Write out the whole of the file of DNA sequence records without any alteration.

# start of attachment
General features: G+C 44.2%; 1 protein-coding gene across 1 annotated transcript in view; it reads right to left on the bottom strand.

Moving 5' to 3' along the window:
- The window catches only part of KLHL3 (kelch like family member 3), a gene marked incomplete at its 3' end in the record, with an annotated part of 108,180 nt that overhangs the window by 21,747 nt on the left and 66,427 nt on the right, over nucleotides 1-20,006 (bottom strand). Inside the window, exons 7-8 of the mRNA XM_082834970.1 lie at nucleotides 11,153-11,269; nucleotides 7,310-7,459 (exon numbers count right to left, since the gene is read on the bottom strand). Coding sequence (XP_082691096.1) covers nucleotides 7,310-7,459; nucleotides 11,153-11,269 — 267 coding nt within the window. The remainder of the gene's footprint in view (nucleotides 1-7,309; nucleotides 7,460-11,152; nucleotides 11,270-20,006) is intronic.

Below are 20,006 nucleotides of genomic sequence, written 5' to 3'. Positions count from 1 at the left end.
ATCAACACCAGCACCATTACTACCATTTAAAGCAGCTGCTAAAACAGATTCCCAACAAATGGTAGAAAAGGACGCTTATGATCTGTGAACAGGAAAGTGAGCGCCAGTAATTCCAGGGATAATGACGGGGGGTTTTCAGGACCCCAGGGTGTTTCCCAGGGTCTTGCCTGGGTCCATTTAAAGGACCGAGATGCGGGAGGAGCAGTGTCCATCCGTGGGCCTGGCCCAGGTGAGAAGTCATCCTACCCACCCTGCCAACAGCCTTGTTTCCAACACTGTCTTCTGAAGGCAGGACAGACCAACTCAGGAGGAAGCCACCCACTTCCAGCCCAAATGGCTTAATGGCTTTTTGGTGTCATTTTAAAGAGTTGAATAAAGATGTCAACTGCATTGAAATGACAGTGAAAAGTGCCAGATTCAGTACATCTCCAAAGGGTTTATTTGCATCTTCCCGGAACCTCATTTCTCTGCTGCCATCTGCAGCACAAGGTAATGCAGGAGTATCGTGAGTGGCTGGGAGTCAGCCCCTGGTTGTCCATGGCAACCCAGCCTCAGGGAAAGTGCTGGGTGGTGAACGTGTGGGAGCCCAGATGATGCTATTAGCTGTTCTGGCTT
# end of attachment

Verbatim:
General features: G+C 44.2%; 1 protein-coding gene across 1 annotated transcript in view; it reads right to left on the bottom strand.

Moving 5' to 3' along the window:
- The window catches only part of KLHL3 (kelch like family member 3), a gene marked incomplete at its 3' end in the record, with an annotated part of 108,180 nt that overhangs the window by 21,747 nt on the left and 66,427 nt on the right, over nucleotides 1-20,006 (bottom strand). Inside the window, exons 7-8 of the mRNA XM_082834970.1 lie at nucleotides 11,153-11,269; nucleotides 7,310-7,459 (exon numbers count right to left, since the gene is read on the bottom strand). Coding sequence (XP_082691096.1) covers nucleotides 7,310-7,459; nucleotides 11,153-11,269 — 267 coding nt within the window. The remainder of the gene's footprint in view (nucleotides 1-7,309; nucleotides 7,460-11,152; nucleotides 11,270-20,006) is intronic.

Below are 20,006 nucleotides of genomic sequence, written 5' to 3'. Positions count from 1 at the left end.
ATCAACACCAGCACCATTACTACCATTTAAAGCAGCTGCTAAAACAGATTCCCAACAAATGGTAGAAAAGGACGCTTATGATCTGTGAACAGGAAAGTGAGCGCCAGTAATTCCAGGGATAATGACGGGGGGTTTTCAGGACCCCAGGGTGTTTCCCAGGGTCTTGCCTGGGTCCATTTAAAGGACCGAGATGCGGGAGGAGCAGTGTCCATCCGTGGGCCTGGCCCAGGTGAGAAGTCATCCTACCCACCCTGCCAACAGCCTTGTTTCCAACACTGTCTTCTGAAGGCAGGACAGACCAACTCAGGAGGAAGCCACCCACTTCCAGCCCAAATGGCTTAATGGCTTTTTGGTGTCATTTTAAAGAGTTGAATAAAGATGTCAACTGCATTGAAATGACAGTGAAAAGTGCCAGATTCAGTACATCTCCAAAGGGTTTATTTGCATCTTCCCGGAACCTCATTTCTCTGCTGCCATCTGCAGCACAAGGTAATGCAGGAGTATCGTGAGTGGCTGGGAGTCAGCCCCTGGTTGTCCATGGCAACCCAGCCTCAGGGAAAGTGCTGGGTGGTGAACGTGTGGGAGCCCAGATGATGCTATTAGCTGTTCTGGCTT